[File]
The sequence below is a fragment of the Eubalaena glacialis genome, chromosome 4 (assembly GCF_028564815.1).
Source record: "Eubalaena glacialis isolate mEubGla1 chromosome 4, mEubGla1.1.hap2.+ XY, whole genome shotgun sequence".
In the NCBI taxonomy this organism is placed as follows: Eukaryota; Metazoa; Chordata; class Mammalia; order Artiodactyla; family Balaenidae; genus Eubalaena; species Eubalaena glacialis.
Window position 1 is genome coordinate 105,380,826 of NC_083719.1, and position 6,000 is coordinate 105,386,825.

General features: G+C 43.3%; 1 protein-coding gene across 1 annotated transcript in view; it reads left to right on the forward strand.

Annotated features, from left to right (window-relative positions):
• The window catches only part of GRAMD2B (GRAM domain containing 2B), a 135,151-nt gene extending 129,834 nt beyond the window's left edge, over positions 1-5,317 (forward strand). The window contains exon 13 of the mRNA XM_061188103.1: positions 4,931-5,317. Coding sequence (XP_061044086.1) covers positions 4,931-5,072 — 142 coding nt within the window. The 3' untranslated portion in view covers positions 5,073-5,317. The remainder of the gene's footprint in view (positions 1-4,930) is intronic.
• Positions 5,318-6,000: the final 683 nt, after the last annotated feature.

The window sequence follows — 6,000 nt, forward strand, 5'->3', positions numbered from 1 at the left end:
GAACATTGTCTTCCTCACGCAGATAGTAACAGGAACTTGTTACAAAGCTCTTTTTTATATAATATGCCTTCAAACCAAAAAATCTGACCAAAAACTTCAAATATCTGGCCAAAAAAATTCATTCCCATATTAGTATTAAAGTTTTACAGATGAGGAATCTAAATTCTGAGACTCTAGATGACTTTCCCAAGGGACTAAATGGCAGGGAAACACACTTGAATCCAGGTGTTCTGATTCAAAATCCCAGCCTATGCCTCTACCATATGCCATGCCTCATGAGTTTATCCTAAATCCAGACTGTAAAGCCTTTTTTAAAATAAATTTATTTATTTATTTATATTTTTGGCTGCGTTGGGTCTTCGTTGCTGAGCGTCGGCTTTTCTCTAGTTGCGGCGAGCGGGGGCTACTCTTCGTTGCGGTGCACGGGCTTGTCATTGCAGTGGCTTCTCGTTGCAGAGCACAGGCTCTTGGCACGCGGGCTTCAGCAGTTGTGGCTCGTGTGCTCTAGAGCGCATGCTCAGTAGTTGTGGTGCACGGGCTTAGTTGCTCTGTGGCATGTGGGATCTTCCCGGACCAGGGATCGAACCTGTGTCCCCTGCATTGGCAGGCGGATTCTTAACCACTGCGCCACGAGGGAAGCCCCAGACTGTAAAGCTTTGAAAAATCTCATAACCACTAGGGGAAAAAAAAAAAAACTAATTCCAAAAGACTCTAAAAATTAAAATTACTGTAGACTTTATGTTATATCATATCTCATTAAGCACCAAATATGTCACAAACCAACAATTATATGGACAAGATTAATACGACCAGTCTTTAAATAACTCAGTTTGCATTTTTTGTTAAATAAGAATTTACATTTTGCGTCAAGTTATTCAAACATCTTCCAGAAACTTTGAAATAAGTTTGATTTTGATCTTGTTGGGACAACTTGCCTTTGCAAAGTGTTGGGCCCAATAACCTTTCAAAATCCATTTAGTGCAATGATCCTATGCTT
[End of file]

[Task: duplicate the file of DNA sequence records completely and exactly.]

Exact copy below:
The sequence below is a fragment of the Eubalaena glacialis genome, chromosome 4 (assembly GCF_028564815.1).
Source record: "Eubalaena glacialis isolate mEubGla1 chromosome 4, mEubGla1.1.hap2.+ XY, whole genome shotgun sequence".
In the NCBI taxonomy this organism is placed as follows: Eukaryota; Metazoa; Chordata; class Mammalia; order Artiodactyla; family Balaenidae; genus Eubalaena; species Eubalaena glacialis.
Window position 1 is genome coordinate 105,380,826 of NC_083719.1, and position 6,000 is coordinate 105,386,825.

General features: G+C 43.3%; 1 protein-coding gene across 1 annotated transcript in view; it reads left to right on the forward strand.

Annotated features, from left to right (window-relative positions):
• The window catches only part of GRAMD2B (GRAM domain containing 2B), a 135,151-nt gene extending 129,834 nt beyond the window's left edge, over positions 1-5,317 (forward strand). The window contains exon 13 of the mRNA XM_061188103.1: positions 4,931-5,317. Coding sequence (XP_061044086.1) covers positions 4,931-5,072 — 142 coding nt within the window. The 3' untranslated portion in view covers positions 5,073-5,317. The remainder of the gene's footprint in view (positions 1-4,930) is intronic.
• Positions 5,318-6,000: the final 683 nt, after the last annotated feature.

The window sequence follows — 6,000 nt, forward strand, 5'->3', positions numbered from 1 at the left end:
GAACATTGTCTTCCTCACGCAGATAGTAACAGGAACTTGTTACAAAGCTCTTTTTTATATAATATGCCTTCAAACCAAAAAATCTGACCAAAAACTTCAAATATCTGGCCAAAAAAATTCATTCCCATATTAGTATTAAAGTTTTACAGATGAGGAATCTAAATTCTGAGACTCTAGATGACTTTCCCAAGGGACTAAATGGCAGGGAAACACACTTGAATCCAGGTGTTCTGATTCAAAATCCCAGCCTATGCCTCTACCATATGCCATGCCTCATGAGTTTATCCTAAATCCAGACTGTAAAGCCTTTTTTAAAATAAATTTATTTATTTATTTATATTTTTGGCTGCGTTGGGTCTTCGTTGCTGAGCGTCGGCTTTTCTCTAGTTGCGGCGAGCGGGGGCTACTCTTCGTTGCGGTGCACGGGCTTGTCATTGCAGTGGCTTCTCGTTGCAGAGCACAGGCTCTTGGCACGCGGGCTTCAGCAGTTGTGGCTCGTGTGCTCTAGAGCGCATGCTCAGTAGTTGTGGTGCACGGGCTTAGTTGCTCTGTGGCATGTGGGATCTTCCCGGACCAGGGATCGAACCTGTGTCCCCTGCATTGGCAGGCGGATTCTTAACCACTGCGCCACGAGGGAAGCCCCAGACTGTAAAGCTTTGAAAAATCTCATAACCACTAGGGGAAAAAAAAAAAAACTAATTCCAAAAGACTCTAAAAATTAAAATTACTGTAGACTTTATGTTATATCATATCTCATTAAGCACCAAATATGTCACAAACCAACAATTATATGGACAAGATTAATACGACCAGTCTTTAAATAACTCAGTTTGCATTTTTTGTTAAATAAGAATTTACATTTTGCGTCAAGTTATTCAAACATCTTCCAGAAACTTTGAAATAAGTTTGATTTTGATCTTGTTGGGACAACTTGCCTTTGCAAAGTGTTGGGCCCAATAACCTTTCAAAATCCATTTAGTGCAATGATCCTATGCTT